Big wins for biodiversity biosecurity and erosion management
We are delighted to let you know about three exciting new research programmes to be funded through the MBIE Endeavour Fund. Each of these five year programmes will make a real difference to New Zealand, through increasing biodiversity, strengthening biosecurity and improving erosion management.
The three programmes
- 'Beyond Myrtle Rust: towards ecosystem resilience'. This research will focus on boosting ecosystem resilience by running ground-level interference of myrtle rust. The programme will centre on filling critical gaps in current efforts to manage myrtle rust, and develop a better understanding of the pathogen dynamics, drivers, and function, with a view to creating resilience within diseased landscapes.
- 'More birds in the bush: large-scale restoration across complex forest'. Using new measurement and spatial data to identify drivers and predictors, this research will provide the ability to forecast predator threats and their effects on bird life within different forest types. The aim is to transform the effectiveness and efficiency of the country's large and growing forest restoration costs by allowing the right interventions, at the right places and times, to maximise benefits for birds.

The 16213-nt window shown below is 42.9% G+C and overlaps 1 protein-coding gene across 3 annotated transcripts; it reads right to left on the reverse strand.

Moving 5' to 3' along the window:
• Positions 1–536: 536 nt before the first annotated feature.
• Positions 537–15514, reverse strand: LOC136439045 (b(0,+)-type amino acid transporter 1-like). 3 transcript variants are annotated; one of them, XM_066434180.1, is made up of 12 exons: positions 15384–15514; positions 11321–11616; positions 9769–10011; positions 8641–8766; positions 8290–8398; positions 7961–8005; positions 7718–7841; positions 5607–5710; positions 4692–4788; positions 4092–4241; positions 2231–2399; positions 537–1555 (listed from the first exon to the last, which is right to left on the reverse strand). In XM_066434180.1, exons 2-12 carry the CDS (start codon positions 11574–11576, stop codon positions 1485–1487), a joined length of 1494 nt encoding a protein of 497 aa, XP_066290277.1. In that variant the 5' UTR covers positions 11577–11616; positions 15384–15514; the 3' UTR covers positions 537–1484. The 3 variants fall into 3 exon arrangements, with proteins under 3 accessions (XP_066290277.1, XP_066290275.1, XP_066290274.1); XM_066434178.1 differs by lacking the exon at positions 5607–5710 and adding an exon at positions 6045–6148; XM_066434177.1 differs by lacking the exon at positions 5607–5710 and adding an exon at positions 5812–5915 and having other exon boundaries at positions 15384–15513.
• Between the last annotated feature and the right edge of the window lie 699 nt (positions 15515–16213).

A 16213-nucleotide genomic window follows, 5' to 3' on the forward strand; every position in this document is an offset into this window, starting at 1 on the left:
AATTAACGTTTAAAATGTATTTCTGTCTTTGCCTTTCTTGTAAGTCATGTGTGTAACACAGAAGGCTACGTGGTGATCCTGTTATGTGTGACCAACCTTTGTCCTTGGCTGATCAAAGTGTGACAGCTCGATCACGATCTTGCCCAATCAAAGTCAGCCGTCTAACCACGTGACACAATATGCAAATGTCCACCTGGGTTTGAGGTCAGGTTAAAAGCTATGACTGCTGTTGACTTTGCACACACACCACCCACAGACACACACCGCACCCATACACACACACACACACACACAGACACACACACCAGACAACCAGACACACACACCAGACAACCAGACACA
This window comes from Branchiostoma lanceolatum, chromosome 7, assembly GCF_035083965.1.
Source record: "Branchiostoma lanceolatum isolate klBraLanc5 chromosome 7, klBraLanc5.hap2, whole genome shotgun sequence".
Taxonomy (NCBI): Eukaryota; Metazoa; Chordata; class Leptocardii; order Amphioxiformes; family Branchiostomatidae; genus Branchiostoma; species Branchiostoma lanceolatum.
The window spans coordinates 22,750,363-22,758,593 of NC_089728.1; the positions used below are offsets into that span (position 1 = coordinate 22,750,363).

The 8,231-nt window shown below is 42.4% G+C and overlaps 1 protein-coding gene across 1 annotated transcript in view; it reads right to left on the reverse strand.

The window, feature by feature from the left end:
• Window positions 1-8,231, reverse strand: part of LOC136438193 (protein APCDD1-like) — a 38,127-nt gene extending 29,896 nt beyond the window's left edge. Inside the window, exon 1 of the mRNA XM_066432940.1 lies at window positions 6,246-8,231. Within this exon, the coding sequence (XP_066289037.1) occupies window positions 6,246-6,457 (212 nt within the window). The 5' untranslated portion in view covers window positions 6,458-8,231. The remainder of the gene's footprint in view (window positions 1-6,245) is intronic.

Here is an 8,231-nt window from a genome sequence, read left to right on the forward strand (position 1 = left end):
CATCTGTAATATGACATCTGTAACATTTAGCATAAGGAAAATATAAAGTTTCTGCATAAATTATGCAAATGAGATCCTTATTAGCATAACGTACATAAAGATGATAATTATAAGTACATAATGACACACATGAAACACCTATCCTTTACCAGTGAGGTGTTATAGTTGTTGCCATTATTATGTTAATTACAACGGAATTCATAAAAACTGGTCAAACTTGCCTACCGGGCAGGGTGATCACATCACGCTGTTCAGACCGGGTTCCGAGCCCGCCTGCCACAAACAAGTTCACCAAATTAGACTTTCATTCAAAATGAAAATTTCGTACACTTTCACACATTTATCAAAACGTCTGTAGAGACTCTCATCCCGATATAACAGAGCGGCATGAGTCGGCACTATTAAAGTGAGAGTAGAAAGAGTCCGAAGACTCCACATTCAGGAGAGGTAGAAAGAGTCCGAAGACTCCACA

- 'Smarter targeting of erosion control', which will focus on the need of regional councils and land managers to have higher-resolution data on catchment erosion and sediment delivery to streams, and new tools and models that provide information at appropriate scales. These are essential for efficient and cost-effective erosion and sediment mitigation and will help plan for the predicted increase in wild weather as a result of climate change. This research will enable a breakthrough in the design and implementation of cost effective, targeted, erosion control measures, which is crucial for meeting national water-quality targets.
Manaaki Whenua has again been highly successful in 2018: 50% of our programme proposals were funded (against a national average of 17%) and represent three of the nine successful environmental programmes.
This success does not come without significant hard work both from the team here, and from our research collaborators and many of our valued stakeholders who contributed through co-innovation workshops, review and support for the proposals. Thank you again to all those who helped us reach this great result.